In his most recent piece for the New York Times, renowned economists puts a stake through the heart of one of the most foolish of all political ideologies, libertarianism.
“Is libertarian economics at all realistic?” asks Krugman, in response to yet another essay claiming that libertarianism is about to overtake American politics.
Krugman uses the recent water contamination in Toledo, Ohio as a perfect example of why libertarianism fails, relying on the fantasy of an overreaching big government.
So to answer his own question about libertarianism being realistic, “The answer is no,” Krugman says. “And the reason can be summed up in one word: phosphorus.”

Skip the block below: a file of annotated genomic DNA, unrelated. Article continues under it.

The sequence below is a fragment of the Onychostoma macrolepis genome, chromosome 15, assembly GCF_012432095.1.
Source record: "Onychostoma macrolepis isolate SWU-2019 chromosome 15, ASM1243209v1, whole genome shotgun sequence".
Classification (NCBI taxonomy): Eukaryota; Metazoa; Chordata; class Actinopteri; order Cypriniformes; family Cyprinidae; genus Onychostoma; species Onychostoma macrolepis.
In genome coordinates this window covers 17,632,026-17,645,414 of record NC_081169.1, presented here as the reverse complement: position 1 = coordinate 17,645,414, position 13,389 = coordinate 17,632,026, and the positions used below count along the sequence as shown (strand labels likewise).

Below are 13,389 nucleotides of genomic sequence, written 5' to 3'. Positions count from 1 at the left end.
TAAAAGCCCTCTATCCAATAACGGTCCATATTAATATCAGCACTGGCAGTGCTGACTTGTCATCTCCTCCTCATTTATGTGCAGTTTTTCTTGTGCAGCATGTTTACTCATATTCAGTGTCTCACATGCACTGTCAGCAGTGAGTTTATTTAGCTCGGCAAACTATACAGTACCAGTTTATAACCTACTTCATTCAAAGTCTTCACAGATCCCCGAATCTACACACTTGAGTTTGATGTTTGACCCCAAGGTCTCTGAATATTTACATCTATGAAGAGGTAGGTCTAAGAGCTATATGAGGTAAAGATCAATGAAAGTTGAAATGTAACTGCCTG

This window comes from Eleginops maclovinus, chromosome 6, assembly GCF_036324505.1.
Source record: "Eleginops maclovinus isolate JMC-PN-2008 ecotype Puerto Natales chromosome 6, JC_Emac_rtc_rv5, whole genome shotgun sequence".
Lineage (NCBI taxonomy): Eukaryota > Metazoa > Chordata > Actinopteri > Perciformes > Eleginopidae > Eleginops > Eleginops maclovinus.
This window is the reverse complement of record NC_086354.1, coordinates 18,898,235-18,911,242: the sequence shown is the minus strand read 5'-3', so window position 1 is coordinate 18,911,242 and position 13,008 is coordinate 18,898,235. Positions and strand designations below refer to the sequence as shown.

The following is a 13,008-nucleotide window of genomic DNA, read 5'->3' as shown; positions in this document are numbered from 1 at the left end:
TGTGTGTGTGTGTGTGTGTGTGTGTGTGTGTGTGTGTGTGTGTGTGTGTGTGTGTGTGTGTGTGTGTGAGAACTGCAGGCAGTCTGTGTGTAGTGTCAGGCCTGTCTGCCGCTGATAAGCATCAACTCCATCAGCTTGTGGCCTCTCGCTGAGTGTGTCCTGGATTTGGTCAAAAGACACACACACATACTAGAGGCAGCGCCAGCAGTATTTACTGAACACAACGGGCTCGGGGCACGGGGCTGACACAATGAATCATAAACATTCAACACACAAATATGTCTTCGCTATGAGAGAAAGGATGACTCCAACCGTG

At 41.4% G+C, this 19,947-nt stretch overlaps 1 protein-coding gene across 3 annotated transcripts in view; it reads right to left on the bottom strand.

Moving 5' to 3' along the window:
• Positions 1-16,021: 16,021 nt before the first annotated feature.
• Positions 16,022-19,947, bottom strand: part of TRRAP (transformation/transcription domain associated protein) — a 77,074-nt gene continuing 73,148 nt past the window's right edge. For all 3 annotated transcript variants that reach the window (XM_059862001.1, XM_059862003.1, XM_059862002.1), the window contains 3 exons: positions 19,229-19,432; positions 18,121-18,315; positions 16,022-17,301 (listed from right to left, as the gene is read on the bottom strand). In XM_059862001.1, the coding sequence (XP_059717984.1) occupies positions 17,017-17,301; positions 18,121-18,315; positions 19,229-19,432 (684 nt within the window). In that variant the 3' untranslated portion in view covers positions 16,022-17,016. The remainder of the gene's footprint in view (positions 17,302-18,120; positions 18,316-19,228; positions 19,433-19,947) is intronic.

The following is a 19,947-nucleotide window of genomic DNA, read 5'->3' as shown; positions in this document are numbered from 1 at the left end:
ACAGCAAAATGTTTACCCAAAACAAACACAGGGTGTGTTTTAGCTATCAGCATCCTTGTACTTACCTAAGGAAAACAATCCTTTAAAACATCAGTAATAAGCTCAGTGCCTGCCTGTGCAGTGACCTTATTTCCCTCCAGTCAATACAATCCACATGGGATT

The events in Toledo are the result of unregulated farms allowing dangerous phosphorus runoff into Lake Eerie and residents being discouraged from drinking their own tap water.
“The point is that before you rage against unwarranted government interference in your life, you might want to ask why the government is interfering,” wrote the economist. “Pollution controls are the simplest example” of exactly why we have the government regulations libertarians are so eager to do away with.
Krugman closes his piece with the deathblow to the “foolish fantasy”:
As I said at the beginning, you shouldn’t believe talk of a rising libertarian tide; despite America’s growing social liberalism, real power on the right still rests with the traditional alliance between plutocrats and preachers. But libertarian visions of an unregulated economy do play a significant role in political debate, so it’s important to understand that these visions are mirages. Of course some government interventions are unnecessary and unwise. But the idea that we have a vastly bigger and more intrusive government than we need is a foolish fantasy.